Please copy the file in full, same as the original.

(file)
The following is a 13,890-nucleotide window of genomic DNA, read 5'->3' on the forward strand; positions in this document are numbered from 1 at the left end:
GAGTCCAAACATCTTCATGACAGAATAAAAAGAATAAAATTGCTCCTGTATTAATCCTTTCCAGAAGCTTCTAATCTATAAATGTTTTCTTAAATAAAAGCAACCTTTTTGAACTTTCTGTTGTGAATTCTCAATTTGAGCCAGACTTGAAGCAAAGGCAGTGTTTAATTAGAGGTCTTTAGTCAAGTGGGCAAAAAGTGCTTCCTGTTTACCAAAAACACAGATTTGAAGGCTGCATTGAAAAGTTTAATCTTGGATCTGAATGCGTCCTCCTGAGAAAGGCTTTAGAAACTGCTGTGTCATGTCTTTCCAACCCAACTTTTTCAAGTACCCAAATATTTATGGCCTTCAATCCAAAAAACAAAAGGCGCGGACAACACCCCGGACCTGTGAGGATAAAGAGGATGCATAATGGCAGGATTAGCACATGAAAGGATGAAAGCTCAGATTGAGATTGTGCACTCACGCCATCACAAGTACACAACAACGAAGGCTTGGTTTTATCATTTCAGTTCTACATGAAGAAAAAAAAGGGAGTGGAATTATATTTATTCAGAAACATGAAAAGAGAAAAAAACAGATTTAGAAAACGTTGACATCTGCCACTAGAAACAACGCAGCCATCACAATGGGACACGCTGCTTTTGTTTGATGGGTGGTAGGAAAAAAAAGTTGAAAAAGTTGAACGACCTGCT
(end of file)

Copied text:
The following is a 13,890-nucleotide window of genomic DNA, read 5'->3' on the forward strand; positions in this document are numbered from 1 at the left end:
GAGTCCAAACATCTTCATGACAGAATAAAAAGAATAAAATTGCTCCTGTATTAATCCTTTCCAGAAGCTTCTAATCTATAAATGTTTTCTTAAATAAAAGCAACCTTTTTGAACTTTCTGTTGTGAATTCTCAATTTGAGCCAGACTTGAAGCAAAGGCAGTGTTTAATTAGAGGTCTTTAGTCAAGTGGGCAAAAAGTGCTTCCTGTTTACCAAAAACACAGATTTGAAGGCTGCATTGAAAAGTTTAATCTTGGATCTGAATGCGTCCTCCTGAGAAAGGCTTTAGAAACTGCTGTGTCATGTCTTTCCAACCCAACTTTTTCAAGTACCCAAATATTTATGGCCTTCAATCCAAAAAACAAAAGGCGCGGACAACACCCCGGACCTGTGAGGATAAAGAGGATGCATAATGGCAGGATTAGCACATGAAAGGATGAAAGCTCAGATTGAGATTGTGCACTCACGCCATCACAAGTACACAACAACGAAGGCTTGGTTTTATCATTTCAGTTCTACATGAAGAAAAAAAAGGGAGTGGAATTATATTTATTCAGAAACATGAAAAGAGAAAAAAACAGATTTAGAAAACGTTGACATCTGCCACTAGAAACAACGCAGCCATCACAATGGGACACGCTGCTTTTGTTTGATGGGTGGTAGGAAAAAAAAGTTGAAAAAGTTGAACGACCTGCT